Friday, October 19, 2012

31 Days: Day 19 — Sayings, and where they come from.

It's amazing how slowly a month goes by when you know you have to write something substantial on the blog every single day. But we've made it to Day 19, so I'm thinking we can get to the end without catastrophe.


Today we're going to talk about the origins of a few phrases you probably hear regularly. You'll be interested to know that they all come from the Bible, only now you'll know the rest of the story.

(RIP, Paul Harvey.)

1. You probably already know that a scapegoat is "one who bears the blame for others." (Dictionary.com) Every year on the Day of Atonement, the Israelites' priest would pile all the sins of the people on the head of the scapegoat and then send it out into the wilderness. What you may not know is that the scapegoat was the lucky one. Read what it says in Leviticus 16:7-10.

And he shall take the two goats, and present them before the LORD at the door of the tabernacle of the congregation.
And Aaron shall cast lots upon the two goats; one lot for the LORD, and the other lot for the scapegoat.
And Aaron shall bring the goat upon which the LORD'S lot fell, and offer him for a sin offering.
But the goat, on which the lot fell to be the scapegoat, shall be presented alive before the LORD, to make an atonement with him, and to let him go for a scapegoat into the wilderness.

At least the scapegoat got out of there alive.

This idiom was brought to mind by my lovely niece Megan, who wrote telling me about a Facebook sighting that referenced "the escape goat" which we thought might be some kind of Trojan getaway vehicle.

2.  Then there are sour grapes, defined by Dictionary.com as "disparagement of something that has proven unattainable." In other words, talking bad about something because you're mad you couldn't get it. A proverb about sour grapes is referenced in a couple of places in the Bible. One of them is Ezekiel 18:2-3.

What mean ye, that ye use this proverb concerning the land of Israel, saying, The fathers have eaten sour grapes, and the children's teeth are set on edge?
As I live, saith the Lord GOD, ye shall not have occasion any more to use this proverb in Israel.

So apparently there was a proverb about sour grapes, and God didn't want them to use it. Some say it was Aesop's The Fox and the Grapes. You can read it here. Go ahead; it's short. I learned all this just now while I was writing this post. Since Aesop lived in ancient Greece (Old Testament timeframe), it could very well have been his proverb they're talking about.

3. Have you ever heard someone claim to see the handwriting on the wall? It's what we say when we know something bad is coming, and the saying originates in Daniel 5. The story takes the whole chapter, so I won't print it out on the blog, but you can read it here. Go ahead; once you read the story, you won't forget it.

A few things to know: Belshazzar was the king of Babylon. The Babylonians had (under his father, Nebuchadnezzar's rule) taken the Jews captive and raided the "stuff" that was used in the temple—the gold and silver cups, etc. That's what Belshazzar and his cohorts were drinking out of at his feast. They were desecrating the stuff the Jews had set apart for use only in their service to the Lord. Hence, the handwriting on the wall.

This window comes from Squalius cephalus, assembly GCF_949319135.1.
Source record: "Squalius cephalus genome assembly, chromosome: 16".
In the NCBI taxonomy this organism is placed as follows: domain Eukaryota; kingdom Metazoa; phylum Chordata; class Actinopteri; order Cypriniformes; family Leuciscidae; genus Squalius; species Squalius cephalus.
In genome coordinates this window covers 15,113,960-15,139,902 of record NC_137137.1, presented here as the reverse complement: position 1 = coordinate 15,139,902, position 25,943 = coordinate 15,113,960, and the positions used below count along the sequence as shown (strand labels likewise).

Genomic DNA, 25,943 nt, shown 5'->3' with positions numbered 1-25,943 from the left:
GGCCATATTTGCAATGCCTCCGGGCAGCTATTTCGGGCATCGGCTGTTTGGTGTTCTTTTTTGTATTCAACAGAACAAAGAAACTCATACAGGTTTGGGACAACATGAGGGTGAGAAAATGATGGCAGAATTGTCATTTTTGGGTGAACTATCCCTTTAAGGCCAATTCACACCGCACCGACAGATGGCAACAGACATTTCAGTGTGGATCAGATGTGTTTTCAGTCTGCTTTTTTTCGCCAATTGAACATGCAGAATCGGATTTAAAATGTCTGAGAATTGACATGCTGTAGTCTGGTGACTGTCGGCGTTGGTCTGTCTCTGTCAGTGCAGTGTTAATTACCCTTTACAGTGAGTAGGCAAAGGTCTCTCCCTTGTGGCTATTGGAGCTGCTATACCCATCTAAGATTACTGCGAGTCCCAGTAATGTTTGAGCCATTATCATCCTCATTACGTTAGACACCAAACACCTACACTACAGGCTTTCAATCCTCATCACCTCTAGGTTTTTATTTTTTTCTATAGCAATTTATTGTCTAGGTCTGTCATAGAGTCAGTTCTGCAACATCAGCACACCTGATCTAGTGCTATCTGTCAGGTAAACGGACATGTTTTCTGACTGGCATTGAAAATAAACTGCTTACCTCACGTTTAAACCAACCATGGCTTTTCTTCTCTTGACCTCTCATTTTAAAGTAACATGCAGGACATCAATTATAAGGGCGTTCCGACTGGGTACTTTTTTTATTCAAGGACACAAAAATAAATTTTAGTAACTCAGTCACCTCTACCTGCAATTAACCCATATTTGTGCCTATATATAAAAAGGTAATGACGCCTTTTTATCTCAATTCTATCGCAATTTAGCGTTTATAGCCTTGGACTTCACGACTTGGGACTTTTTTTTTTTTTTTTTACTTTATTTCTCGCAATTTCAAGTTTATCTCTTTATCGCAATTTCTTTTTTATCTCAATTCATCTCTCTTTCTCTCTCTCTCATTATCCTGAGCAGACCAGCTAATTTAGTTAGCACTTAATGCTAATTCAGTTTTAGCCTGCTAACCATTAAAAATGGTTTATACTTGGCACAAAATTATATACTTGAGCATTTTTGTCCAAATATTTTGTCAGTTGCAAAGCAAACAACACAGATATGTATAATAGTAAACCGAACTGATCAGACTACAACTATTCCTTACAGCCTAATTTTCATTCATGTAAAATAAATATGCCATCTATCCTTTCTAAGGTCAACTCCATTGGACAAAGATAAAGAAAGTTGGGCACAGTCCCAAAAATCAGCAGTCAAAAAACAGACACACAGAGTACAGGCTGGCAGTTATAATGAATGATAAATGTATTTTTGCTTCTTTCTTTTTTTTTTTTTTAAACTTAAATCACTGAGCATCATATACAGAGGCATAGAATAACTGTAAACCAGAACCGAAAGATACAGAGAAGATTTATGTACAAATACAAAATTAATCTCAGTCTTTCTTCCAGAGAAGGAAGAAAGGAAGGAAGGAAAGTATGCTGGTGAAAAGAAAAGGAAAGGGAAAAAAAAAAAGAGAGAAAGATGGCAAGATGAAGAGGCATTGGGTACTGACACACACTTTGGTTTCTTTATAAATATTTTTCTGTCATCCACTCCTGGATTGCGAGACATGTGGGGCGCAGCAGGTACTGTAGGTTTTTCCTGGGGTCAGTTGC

It's my opinion that the correct idiom is "the hand writing on the wall," where hand writing is two separate words. I think that's the case because at the end of verse 5 it says, "the king saw the part of the hand that wrote." He saw the hand . . . writing on the wall, and that's what freaked him out. It wasn't the handwriting, it was the hand . . . writing. Again, a little space makes a world of difference.

4. And finally, when we just barely eke out a victory, we say we held on by the skin of our teeth. Basically, it's the narrowest margin conceivable. This one comes from Job 19. The main character of the book is Job, who is a wealthy man with sons and daughters and lots of animals. Satan tries to tell God that if Job loses everything, he won't remain faithful—he will curse God. So God tells Satan he can do anything he wants to Job, but he can't kill him. Satan destroys all of Job's wealth plus his entire family, except for his useless wife who tells Job to "curse God and die." Job sits in the dust in his filthy, torn clothes and scrapes the sores on his skin with a broken piece of pottery. Then his three friends come along and try to encourage him, guessing at what sin he must have committed to bring all this judgment from God on himself. It's a miserable story and a worse test any I ever want to go through. So in Job 19:20, Job says, "My bone cleaveth to my skin and to my flesh, and I am escaped with the skin of my teeth," meaning barely. It's a pretty depressing book until the end when Job passes the test and God restores to him much more than he had and lost in the beginning. If you ever think you're having a bad day, go read Job.

And can you believe I actually have this post done on the 18th and it will be up at 4 am like it's supposed to be? Wonders never cease.

Be thankful ~


2 comments:

Anita said...

Awesome. I actually enjoyed this a lot. In fact, I read Daniel 5 in my devotions this morning, only to come see it posted here on your blog. =)

I hope you find rest today and a touch from the Master's great hand.

NaomiG said...

Love this post SO much!!! Very cool, loved reading the results of all your research. :-)